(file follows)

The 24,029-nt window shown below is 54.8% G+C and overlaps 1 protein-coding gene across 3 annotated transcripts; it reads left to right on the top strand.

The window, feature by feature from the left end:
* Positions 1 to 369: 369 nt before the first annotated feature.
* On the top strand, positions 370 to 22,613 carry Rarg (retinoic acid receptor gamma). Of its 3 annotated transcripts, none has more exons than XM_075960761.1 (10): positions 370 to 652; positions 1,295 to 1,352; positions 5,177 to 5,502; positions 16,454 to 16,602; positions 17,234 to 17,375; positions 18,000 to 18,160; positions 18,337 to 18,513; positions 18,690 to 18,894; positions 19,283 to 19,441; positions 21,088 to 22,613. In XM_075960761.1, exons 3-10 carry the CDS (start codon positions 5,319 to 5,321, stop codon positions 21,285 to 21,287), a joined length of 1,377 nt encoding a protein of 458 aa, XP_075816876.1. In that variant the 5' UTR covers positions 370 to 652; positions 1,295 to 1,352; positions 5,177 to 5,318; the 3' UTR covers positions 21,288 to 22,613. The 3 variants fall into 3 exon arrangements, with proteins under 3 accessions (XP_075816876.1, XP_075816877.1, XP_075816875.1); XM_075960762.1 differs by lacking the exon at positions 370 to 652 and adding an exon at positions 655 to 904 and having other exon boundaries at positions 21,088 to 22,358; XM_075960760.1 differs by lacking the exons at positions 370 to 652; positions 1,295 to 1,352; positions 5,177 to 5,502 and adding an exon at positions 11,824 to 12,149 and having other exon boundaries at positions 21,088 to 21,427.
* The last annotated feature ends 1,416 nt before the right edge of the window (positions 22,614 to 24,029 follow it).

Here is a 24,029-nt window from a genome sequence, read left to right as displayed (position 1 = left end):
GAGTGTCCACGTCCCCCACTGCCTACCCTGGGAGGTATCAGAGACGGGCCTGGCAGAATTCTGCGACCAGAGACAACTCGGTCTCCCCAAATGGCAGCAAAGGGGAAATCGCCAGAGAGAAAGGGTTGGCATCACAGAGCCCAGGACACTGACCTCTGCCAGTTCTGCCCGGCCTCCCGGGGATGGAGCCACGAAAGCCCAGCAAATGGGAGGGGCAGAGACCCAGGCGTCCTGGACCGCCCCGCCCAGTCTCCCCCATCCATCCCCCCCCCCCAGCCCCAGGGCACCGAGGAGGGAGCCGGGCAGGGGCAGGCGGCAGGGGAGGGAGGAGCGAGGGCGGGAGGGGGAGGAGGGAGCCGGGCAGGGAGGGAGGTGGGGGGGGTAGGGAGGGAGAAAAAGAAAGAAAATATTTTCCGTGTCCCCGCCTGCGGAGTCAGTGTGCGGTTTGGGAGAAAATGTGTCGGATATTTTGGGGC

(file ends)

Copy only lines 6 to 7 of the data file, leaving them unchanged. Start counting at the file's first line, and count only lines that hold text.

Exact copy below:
Here is a 24,029-nt window from a genome sequence, read left to right as displayed (position 1 = left end):
GAGTGTCCACGTCCCCCACTGCCTACCCTGGGAGGTATCAGAGACGGGCCTGGCAGAATTCTGCGACCAGAGACAACTCGGTCTCCCCAAATGGCAGCAAAGGGGAAATCGCCAGAGAGAAAGGGTTGGCATCACAGAGCCCAGGACACTGACCTCTGCCAGTTCTGCCCGGCCTCCCGGGGATGGAGCCACGAAAGCCCAGCAAATGGGAGGGGCAGAGACCCAGGCGTCCTGGACCGCCCCGCCCAGTCTCCCCCATCCATCCCCCCCCCCCAGCCCCAGGGCACCGAGGAGGGAGCCGGGCAGGGGCAGGCGGCAGGGGAGGGAGGAGCGAGGGCGGGAGGGGGAGGAGGGAGCCGGGCAGGGAGGGAGGTGGGGGGGGTAGGGAGGGAGAAAAAGAAAGAAAATATTTTCCGTGTCCCCGCCTGCGGAGTCAGTGTGCGGTTTGGGAGAAAATGTGTCGGATATTTTGGGGC